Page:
The message here is that mental health is more important than ever before, and it has a significant impact on professional performance. That means it’s something modern teams need to talk about, plan for, and focus on in 2022 and beyond.

Moving forward in 2022: Retaining talent

So what are companies to do in the face of the Great Resignation? 

Turnover is expensive: Losing an employee costs a company 1.5 to 2 times the employee’s compensation, and that figure goes up the more senior the role. C-suite turnover can cost up to 213% of an employee’s compensation at the highest end. And it’s not just about saving money when it comes to dealing with high turnover; it’s also about helping your organization attain its maximum potential. 

Companies after top talent now need to focus on their employees and potential hires with extra care. That may mean investing more in physical and mental health initiatives, creating more flexible remote work policies, and in general, creating a feedback loop where employees get a voice within the larger workplace culture.

Data backs this up: A new study by Glint has found that employees who feel cared for at work are 3.2 times more likely to be satisfied with their present employer and 3.7 times more likely to suggest their employer to a friend.

So far, it seems that companies are taking action: According to Wellable Labs’ 2022 Employee Wellness Industry Trends Report, 90% of employers have increased their investment in mental health programs.

Investing in policies that benefit families, businesses, and economies is a win-win situation for everyone involved. More flexibility, gender equality, and long-term developmental initiatives are linked to higher employee productivity and the ability to recruit, motivate, and retain top talent.

Foster positive working relationships

Engaged workers are more productive and feel more empowered at work.

 The question is: How do you foster positive working relationships and a workplace culture where employees are highly engaged?

1. One-to-one conversations

Regular one-on-ones with managers can provide valuable information about how employees feel about their work environment. Use one-on-one meetings (virtual or in-person) to understand how satisfied and engaged employees are with their work environments and to gather honest feedback. 

Some of the top qualities employees seek in a CEO or leader are soft skills, such as integrity, listening skills, being able to motivate others, empathy, and trustworthiness. One-to-ones are a great environment in which leaders can showcase those qualities.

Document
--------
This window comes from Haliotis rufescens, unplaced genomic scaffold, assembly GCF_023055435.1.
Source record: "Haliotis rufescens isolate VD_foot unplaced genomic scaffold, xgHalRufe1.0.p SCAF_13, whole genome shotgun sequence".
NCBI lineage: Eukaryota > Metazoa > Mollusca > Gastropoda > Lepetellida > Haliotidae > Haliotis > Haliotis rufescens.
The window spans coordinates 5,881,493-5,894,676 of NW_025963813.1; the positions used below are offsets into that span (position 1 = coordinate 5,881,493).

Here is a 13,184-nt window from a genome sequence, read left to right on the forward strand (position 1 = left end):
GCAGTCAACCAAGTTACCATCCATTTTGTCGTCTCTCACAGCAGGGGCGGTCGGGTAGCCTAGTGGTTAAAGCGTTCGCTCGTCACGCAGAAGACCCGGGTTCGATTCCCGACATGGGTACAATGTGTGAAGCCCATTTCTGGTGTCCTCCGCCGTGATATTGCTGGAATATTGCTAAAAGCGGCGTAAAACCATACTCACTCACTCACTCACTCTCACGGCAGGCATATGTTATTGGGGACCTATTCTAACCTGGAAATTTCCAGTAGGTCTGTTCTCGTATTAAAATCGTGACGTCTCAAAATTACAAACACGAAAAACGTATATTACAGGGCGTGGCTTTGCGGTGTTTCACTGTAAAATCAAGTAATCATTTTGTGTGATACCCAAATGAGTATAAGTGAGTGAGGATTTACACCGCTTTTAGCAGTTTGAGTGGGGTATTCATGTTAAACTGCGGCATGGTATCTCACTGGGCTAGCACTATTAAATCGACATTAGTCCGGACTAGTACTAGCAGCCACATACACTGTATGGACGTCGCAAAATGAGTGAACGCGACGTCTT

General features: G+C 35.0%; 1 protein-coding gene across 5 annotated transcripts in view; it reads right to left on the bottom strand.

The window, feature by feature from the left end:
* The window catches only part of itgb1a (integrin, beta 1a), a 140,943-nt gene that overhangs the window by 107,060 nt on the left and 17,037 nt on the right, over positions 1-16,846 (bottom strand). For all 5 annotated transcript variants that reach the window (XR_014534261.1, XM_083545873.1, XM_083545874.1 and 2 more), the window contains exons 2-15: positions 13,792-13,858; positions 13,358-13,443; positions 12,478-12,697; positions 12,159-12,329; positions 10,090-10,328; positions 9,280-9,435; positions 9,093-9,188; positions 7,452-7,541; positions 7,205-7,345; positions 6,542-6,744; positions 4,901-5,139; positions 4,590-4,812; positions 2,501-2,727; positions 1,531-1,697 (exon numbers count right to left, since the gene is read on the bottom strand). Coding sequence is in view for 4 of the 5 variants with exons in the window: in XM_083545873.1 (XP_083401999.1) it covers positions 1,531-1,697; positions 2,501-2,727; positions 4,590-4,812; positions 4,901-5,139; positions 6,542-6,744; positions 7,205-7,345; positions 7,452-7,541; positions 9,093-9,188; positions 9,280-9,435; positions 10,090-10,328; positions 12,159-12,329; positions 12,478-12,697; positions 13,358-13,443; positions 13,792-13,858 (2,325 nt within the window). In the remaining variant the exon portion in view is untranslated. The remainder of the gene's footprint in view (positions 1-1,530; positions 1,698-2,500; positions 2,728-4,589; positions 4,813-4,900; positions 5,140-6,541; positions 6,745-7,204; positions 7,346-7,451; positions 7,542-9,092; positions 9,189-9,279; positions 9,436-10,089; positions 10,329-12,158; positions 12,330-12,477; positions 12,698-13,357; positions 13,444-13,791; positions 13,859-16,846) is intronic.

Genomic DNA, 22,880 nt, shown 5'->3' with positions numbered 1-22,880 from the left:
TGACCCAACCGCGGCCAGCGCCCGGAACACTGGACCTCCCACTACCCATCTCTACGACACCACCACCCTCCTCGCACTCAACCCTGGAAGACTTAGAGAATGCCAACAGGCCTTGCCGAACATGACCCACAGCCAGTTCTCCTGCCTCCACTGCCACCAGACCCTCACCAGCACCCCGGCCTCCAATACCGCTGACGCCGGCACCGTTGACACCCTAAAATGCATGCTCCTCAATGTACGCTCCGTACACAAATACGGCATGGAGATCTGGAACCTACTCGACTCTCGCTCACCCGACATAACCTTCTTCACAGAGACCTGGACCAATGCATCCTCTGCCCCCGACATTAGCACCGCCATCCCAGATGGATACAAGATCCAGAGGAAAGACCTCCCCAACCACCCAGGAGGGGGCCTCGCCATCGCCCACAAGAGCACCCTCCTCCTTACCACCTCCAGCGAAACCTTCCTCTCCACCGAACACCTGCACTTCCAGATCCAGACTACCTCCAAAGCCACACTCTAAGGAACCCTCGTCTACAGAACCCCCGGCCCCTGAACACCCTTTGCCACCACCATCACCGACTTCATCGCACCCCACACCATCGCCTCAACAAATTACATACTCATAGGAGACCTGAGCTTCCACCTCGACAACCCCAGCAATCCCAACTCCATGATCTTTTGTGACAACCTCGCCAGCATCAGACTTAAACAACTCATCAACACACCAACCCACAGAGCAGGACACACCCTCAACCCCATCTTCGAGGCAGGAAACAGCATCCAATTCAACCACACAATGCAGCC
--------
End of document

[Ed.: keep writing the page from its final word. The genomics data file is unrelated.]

2. Virtual activities

Virtual events can be great team-building exercises for distributed teams working remotely. They bring everyone together in a non-work setting to simply interact and have a good time. 

At MESA, we’ve experimented with Virtual Wine Tastings, Virtual Work Yoga, and Virtual Ramen Making, all of which provided an opportunity for team members to chat and work together while learning and interacting with each other.

Re-evaluate mental health policies

Re-evaluating your mental health policies and programs can help employees feel more empowered to take better care of themselves (and feel cared for at the same time.)

Mental health is the result of a complex interplay between our biology, psychology, social environment, and other factors. The effects of overwork and burnout are directly linked to employees’ overall mental health, which is why they need to be addressed at work.

Share a wide range of mental health-enhancing resources, methods, and practices. Activities like yoga and meditation may be a part of this, as well as stress reduction programs and incentivized exercise programs.

A few excellent resources to consider:

Workplace Mental Health in 2022 and the Great Resignation

Looking forward, companies will need to focus on recruiting high-quality hires who are retained through engaging, culture-focused efforts long-term. Employers and businesses need to rethink how their workforce is treated (and it’s not always just about money.) Maintaining a healthy work-life balance, flexible scheduling, and remote work options can go a long way toward retaining talented employees.

The bottom line: Consider your employees’ well-being as an investment and work hard to prevent burnout through proactive measures.